If British people know anything about Portuguese food, it’s probably peri peri, the fiery grilled chicken dish made famous by high-street restaurant chain Nando’s. Foodies will associate Portugal with bacalhau, the salt-preserved cod for which the Portuguese are said to have a different recipe for each day of the year, and perhaps those moreish little custard tarts known as pastéis de nata. Probe further, though, and you’re likely to be met with a blank look.
While Spain has grown into one of the world’s culinary superpowers, its neighbour on the Atlantic coast has been slow to establish itself as a foodie hotspot – but that may finally be changing.
Beginning in October, a festival called Taste Portugal London will show off the best food and wine Portugal has to offer, with regular tasting events and cooking demonstrations at some of London’s best restaurants until March 2015. The first event, a Portuguese wine tasting featuring sommeliers Arnaud Vallet and Anya Brieg, with nibbles by chefs Dieter Koschina and Hans Neuner, takes place at The Ledbury on 13 October.
Over a glass of Herdade da Malhadinha 2011 – a fresh, elegant white from Portugal’s Alentejo region – I asked one of Taste Portugal London’s ambassadors, Lisbon-born chef Luís Baena (pictured below), what makes Portuguese food special – and why it’s yet to have its moment in the UK.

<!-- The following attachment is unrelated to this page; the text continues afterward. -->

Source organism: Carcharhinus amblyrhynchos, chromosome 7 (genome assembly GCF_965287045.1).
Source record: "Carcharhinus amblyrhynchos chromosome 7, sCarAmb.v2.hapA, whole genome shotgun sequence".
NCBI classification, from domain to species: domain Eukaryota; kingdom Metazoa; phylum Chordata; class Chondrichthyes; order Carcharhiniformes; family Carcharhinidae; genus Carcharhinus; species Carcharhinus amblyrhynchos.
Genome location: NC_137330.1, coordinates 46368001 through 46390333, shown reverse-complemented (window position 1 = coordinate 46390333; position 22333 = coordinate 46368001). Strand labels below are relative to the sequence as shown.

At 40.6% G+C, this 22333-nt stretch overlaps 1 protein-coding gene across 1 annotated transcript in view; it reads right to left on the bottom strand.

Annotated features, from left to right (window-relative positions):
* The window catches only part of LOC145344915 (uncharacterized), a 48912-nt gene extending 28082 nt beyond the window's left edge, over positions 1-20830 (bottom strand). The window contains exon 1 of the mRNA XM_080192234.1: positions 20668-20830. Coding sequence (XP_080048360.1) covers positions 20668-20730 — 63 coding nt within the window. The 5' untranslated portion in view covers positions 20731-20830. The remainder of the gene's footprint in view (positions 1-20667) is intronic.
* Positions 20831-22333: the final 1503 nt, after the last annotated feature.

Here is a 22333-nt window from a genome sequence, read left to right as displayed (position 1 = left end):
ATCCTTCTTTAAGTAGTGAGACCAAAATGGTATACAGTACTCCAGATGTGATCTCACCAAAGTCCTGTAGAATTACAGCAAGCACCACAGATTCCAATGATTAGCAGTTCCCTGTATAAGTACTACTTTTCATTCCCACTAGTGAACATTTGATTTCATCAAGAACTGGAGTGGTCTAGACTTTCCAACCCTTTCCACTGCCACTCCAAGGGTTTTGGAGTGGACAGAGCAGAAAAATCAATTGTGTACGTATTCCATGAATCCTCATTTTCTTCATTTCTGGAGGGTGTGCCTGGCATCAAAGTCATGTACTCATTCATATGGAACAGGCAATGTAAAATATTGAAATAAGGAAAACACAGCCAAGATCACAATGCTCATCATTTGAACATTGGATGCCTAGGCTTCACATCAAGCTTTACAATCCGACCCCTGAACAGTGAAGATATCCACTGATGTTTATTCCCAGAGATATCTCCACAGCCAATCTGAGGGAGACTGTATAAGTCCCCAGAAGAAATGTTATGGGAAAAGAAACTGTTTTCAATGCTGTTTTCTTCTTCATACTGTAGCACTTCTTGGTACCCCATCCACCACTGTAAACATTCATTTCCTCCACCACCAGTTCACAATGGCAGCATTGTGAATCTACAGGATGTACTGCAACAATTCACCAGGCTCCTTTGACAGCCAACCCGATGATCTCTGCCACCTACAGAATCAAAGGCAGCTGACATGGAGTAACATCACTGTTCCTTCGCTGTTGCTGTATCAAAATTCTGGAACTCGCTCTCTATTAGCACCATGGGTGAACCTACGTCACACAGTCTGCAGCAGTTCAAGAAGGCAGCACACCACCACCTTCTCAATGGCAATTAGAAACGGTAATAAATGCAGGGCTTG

‘Portuguese cuisine has quite a lot in common with France and in particular Spain, as we use some of the same products, like chorizo,’ he tells me. ‘But the way of cooking is actually more like that of Italy: Portugal’s is a very simple cuisine, and that means it is very hard to do well, as it depends on the quality of ingredients. It’s very complicated to be simple.’
Baena, whose restaurant Notting Hill Kitchen will be a main venue for the festival, singles out quality ingredients such as the pork from acorn-fed black ibérico pigs, some of the finest of which are reared in Alentejo, in Portugal’s South Central region.
Seafood from Portugal’s Atlantic coastline is some of the best in the world, with perceves – known to us as goose-necked barnacles and described by Baena as ‘the taste of the ocean’ – a particular favourite, alongside a pink-fleshed, migratory species of swordfish which, when he can get it, Baena serves lightly hot-smoked.
Portugal’s fine seafood is often used to make cataplana, a traditional soup-stew that is also the name of the vessel in which it is cooked – in this case a copper pot that opens up like a clam. Meat and fish are also cooked with Portugal’s native rice varieties, agulha and carolino, creating risotto-like dishes which Baena says are so naturally creamy there’s no need to add butter or cheese.
Though it has a strong tradition of home cooking, Portugal also has a thriving restaurant scene, which Taste Portugal London’s organiser Justin Ultee says should be better known overseas: ‘What we would like to communicate is that Portugal’s chefs and its gourmet scene have got to a really high standard, and this is the right moment to bring this to the attention of the rest of the world. London is the perfect place for this, as it’s now the culinary capital of the world.’
Events over the coming months include ‘hunting, shooting, preparing and cooking’ with chefs Brett Graham, Dieter Koschina and Hans Neuner, and a cooking workshop and tasting of Portuguese fish and shellfish at Notting Hill Kitchen with chefs João Rodrigues and Baena himself.
For information on how to book, go to the website